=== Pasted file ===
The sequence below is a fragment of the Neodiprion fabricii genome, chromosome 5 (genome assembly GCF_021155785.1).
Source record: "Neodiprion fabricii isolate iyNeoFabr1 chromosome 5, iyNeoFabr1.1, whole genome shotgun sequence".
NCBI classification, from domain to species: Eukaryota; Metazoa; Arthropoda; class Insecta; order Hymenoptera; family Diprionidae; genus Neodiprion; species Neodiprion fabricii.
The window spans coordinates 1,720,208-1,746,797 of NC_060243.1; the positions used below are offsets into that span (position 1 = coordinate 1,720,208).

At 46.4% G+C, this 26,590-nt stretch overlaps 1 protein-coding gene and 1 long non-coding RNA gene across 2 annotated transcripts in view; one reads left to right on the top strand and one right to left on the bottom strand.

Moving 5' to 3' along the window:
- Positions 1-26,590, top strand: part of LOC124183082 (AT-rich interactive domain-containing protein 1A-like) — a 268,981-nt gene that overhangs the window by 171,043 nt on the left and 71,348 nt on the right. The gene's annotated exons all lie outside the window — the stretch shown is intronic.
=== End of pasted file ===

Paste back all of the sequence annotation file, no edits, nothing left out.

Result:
The sequence below is a fragment of the Neodiprion fabricii genome, chromosome 5 (genome assembly GCF_021155785.1).
Source record: "Neodiprion fabricii isolate iyNeoFabr1 chromosome 5, iyNeoFabr1.1, whole genome shotgun sequence".
NCBI classification, from domain to species: Eukaryota; Metazoa; Arthropoda; class Insecta; order Hymenoptera; family Diprionidae; genus Neodiprion; species Neodiprion fabricii.
The window spans coordinates 1,720,208-1,746,797 of NC_060243.1; the positions used below are offsets into that span (position 1 = coordinate 1,720,208).

At 46.4% G+C, this 26,590-nt stretch overlaps 1 protein-coding gene and 1 long non-coding RNA gene across 2 annotated transcripts in view; one reads left to right on the top strand and one right to left on the bottom strand.

Moving 5' to 3' along the window:
- Positions 1-26,590, top strand: part of LOC124183082 (AT-rich interactive domain-containing protein 1A-like) — a 268,981-nt gene that overhangs the window by 171,043 nt on the left and 71,348 nt on the right. The gene's annotated exons all lie outside the window — the stretch shown is intronic.